- Develop methodology to determine risk profiles of potential buyers. Such profiles would enable policymakers to determine which nations should receive American weapons.
- Suspend arms sales to risky nations. The United States should stop sending weapons to countries where the risk of serious negative consequences is high.
- Track the use of American weapons. The United States should expand its end‐use monitoring of weapons to ensure responsible use and to inform future arms sales decisions.
- Require congressional approval. Congress should approve all major arms deals and revoke the president’s ability to sell arms through emergency powers.
- Increase transparency. Congress should increase the transparency surrounding the assessment and approval processes to better inform public debate.
Arms sales can play an important role in American foreign policy, but there are significant risks in sending billions of dollars of deadly weapons abroad, including blowback (wherein American weapons end up being used against American interests) and dispersion (in which weapons sold to a foreign government end up in the hands of criminal groups or adversaries). U.S. arms sales policy should prioritize transparency, data collection, and risk mitigation.
The United States has long been the world’s leading arms exporter. In 2018, the Trump administration notified Congress of $78 billion in major conventional weapons sales, giving America 31 percent of the global arms market. Between 2002 and 2018 the United States sold at least $560 billion of major conventional weapons to 168 different nations.
Unfortunately, there are numerous examples of arms sales harming U.S. national interests. Over the past decade alone U.S. weapons have wound up in the hands of the Islamic State, have landed on the black market in Yemen and elsewhere, and have been used by oppressive governments to kill their own people. More broadly, American arms sales have helped prop up authoritarian regimes, encouraged military adventurism, spurred arms races, and amplified existing conflicts.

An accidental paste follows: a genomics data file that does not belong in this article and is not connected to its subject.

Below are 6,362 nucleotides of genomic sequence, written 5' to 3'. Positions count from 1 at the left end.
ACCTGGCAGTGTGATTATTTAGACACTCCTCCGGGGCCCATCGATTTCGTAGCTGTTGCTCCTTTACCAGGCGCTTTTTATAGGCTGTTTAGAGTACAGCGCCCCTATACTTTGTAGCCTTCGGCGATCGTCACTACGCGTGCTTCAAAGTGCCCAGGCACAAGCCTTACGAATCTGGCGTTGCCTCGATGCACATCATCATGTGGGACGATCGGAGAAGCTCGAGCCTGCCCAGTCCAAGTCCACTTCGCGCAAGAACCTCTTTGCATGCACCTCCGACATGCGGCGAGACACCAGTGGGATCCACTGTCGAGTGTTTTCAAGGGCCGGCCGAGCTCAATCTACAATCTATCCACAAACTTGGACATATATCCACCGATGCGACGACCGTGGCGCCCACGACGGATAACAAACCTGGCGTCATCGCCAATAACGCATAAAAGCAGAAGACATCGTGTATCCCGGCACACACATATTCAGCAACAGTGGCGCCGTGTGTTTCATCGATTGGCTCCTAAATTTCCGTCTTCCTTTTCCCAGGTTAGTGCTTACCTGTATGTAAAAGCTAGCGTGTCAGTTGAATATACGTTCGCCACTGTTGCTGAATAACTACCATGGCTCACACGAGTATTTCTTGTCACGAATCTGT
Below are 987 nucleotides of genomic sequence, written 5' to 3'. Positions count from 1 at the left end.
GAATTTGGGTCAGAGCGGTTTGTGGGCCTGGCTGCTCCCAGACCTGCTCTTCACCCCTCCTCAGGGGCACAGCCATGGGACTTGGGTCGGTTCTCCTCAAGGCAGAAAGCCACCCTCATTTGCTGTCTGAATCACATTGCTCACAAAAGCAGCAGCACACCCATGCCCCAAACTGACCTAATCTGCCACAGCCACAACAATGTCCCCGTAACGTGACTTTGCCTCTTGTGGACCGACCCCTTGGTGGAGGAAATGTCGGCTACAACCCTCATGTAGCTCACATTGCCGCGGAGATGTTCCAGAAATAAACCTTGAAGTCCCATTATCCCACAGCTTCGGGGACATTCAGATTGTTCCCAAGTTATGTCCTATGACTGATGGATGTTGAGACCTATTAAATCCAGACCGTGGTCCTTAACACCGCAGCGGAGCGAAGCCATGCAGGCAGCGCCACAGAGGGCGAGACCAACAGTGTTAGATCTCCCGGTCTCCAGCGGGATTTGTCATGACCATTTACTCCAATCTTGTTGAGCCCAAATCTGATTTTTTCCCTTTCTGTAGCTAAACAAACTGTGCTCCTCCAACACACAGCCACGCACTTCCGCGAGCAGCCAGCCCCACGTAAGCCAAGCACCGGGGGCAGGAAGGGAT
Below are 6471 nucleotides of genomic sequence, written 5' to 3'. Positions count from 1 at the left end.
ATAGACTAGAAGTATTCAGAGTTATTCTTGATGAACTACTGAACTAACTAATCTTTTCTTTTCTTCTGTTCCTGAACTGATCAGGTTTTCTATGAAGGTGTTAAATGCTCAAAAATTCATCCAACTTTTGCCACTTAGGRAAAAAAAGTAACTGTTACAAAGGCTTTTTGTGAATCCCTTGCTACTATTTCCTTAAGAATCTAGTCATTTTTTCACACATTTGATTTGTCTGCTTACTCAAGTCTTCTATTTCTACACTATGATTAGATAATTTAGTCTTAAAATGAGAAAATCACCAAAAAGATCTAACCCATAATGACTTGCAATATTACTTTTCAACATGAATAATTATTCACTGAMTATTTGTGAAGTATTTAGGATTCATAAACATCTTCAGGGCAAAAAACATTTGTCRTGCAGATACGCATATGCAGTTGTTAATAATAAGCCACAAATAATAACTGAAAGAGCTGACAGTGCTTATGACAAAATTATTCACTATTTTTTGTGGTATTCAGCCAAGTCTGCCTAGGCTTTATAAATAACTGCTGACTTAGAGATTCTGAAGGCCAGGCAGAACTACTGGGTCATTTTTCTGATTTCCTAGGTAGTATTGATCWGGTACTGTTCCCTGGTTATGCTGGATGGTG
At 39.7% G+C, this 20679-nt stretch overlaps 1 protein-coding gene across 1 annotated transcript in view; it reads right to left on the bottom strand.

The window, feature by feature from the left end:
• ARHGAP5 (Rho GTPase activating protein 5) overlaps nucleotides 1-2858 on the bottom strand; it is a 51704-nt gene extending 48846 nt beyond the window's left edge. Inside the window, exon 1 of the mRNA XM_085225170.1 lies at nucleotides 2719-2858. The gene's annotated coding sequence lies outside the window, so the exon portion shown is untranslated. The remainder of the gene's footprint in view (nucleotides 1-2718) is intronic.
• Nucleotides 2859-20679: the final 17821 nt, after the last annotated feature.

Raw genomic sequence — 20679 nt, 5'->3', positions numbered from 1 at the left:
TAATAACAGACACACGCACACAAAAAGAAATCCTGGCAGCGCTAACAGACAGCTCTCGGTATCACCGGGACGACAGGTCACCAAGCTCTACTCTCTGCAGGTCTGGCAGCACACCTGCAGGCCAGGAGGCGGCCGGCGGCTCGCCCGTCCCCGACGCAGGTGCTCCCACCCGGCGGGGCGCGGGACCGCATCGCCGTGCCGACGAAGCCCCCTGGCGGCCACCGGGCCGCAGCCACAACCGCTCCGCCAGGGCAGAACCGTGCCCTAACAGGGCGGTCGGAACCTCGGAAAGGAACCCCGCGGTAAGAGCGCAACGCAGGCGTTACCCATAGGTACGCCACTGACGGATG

The negative consequences of arms sales are not new. After the Iranian Revolution in 1979, the revolutionary government took possession of billions of dollars’ worth of American fighter jets and other weapons, an arsenal that Iran is still using. In 1993, American troops ended up fighting other forces in Somalia that were armed with American‐made weapons, a story that has repeated itself throughout the war in Afghanistan.
Currently no historical data exists to adequately measure how often these various outcomes occur or under what circumstances they are more or less likely. Policymakers should require the collection of such data. They should also fix the risk‐assessment process required by the Arms Export Control Act of 1976, which recent history strongly suggests is broken. Collecting data and improving the processes that govern arms trade policy would allow policymakers to confidently use this tool to enhance U.S. security while also mitigating the risks.
“The 2019 Arms Sales Risk Index” by Trevor Thrall, Caroline Dorminey, and Jordan Cohen, Cato Institute, September 10, 2019.
Trends in Major Arms Sales in 2018: Fact Sheet by William Hartung and Christina Arabia, Center for International Policy, April 17, 2019.
“Arms Bizarre: Selling Weapons in the Age of Trump” by Emma Ashford and Trevor Thrall, featuring Caroline Dorminey, Power Problems, podcast, April 16, 2018.
“Risky Business: The Role of Arms Sales in U.S. Foreign Policy” by Trevor Thrall and Caroline Dorminey, Cato Institute Policy Analysis no. 836, March 13, 2018.